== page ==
29 June 2018, 04:20PM
What do you do when confronted with a growing problem of the noxious Johnson Grass?
Rob Germon grew cotton.
His 260 hectare property at Geurie in Central Western NSW was becoming overrun with the weed species and it was playing havoc with his traditional seed corn for Pioneer, commercial corn and sorghum.
He knew the only way to bring the Johnson grass under control was with Round-Up but, unless he found a Round-Up Ready crop, he’d be left with nothing to harvest.
After a lot of research, field day trips and discussions with agricultural specialists – including Delta Ag agronomist Brett Cumberland, Monsanto representatives Paul Brady and Luke Samson and Cotton Seed Distributors agronomist Bob Ford – he settled on cotton.
Although traditionally grown by flood irrigation, cotton growers are discovering real benefits in using overhead irrigation systems.
Rob already had the centre pivots for his seed varieties, and the undulating layout of the river country meant flood irrigation wasn’t ideal so it was an easy decision to use the existing irrigation system for his new crop.
“The biggest thing is we use a lot less water than we would with flood,” says Rob.
“The figures I hear for flood are quite high in water usage and I believe we are going to need to start looking more at this issue of conserving what we have because we are getting a lot less useable water.
“Some of the highest yielding cotton crops were coming from under overhead watering so it wasn’t a difficult decision for us to make.”
The only real concern Rob had about growing cotton was the tendency for his area to have cooler weather, showers and fog compared to other areas at picking time.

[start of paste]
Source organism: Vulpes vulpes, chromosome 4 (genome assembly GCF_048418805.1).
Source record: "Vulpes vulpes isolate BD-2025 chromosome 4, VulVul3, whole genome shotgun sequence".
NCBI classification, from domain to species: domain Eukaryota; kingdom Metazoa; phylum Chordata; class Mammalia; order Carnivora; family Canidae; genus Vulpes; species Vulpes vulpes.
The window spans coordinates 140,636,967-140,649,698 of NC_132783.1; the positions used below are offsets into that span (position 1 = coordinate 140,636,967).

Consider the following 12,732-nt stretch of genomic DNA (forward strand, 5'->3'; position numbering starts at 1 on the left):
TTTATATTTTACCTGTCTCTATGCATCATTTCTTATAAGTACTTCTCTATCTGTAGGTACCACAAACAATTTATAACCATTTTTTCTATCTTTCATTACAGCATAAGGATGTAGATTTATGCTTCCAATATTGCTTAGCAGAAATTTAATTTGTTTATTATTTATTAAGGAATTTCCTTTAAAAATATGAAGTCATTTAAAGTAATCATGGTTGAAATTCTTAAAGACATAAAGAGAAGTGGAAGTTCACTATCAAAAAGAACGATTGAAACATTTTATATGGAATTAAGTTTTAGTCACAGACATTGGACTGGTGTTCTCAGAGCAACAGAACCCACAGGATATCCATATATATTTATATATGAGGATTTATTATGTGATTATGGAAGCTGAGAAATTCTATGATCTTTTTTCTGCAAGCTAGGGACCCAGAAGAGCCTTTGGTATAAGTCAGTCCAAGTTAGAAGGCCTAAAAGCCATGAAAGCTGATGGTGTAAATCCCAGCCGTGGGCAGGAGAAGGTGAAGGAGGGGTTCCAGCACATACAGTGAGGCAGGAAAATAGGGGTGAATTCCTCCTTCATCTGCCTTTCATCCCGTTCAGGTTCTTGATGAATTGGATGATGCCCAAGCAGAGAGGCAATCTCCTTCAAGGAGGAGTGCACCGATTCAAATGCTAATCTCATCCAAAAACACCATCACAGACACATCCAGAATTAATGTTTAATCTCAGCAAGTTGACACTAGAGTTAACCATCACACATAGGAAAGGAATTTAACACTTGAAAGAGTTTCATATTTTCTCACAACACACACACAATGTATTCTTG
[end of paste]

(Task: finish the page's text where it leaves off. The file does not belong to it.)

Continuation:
He feared a spate of damp, cool and cloudy days would bleach the colour out of the cotton, costing him a significant drop in sale price.
To prepare for the urgency of picking season he bought a round bale picker so he could pick the cotton when he wanted, without waiting for contractors, and says that decision paid off.
He was also fortunate that good weather prevailed.
While there are some people who resist Round-Up Ready crops, Rob believes it has its place in agriculture. In Rob’s case, he says he had no option. It was either that, or grow nothing.
He says he’s thrilled with the results of his first cotton season.
“This year was such a blessing for everyone, we had such great conditions for growing and picking,”
He’s now got the Johnson Grass under control and he produced a very good yield of an average 14 to 15 bales of cotton per hectare.
With cotton prices looking promising for the year ahead, Rob is already planning a full crop for next year.
“My main worry is still the picking time so this year we are going to get more sophisticated and use satellite imaging to control our spraying,” says Rob.
“We found in our hollows where there was more moisture the cotton did grow higher than the other areas.
“We’re going to use satellite imaging when Pixing the next crop to hopefully get improved crop uniformity, which is especially important at the end when it is picking time.”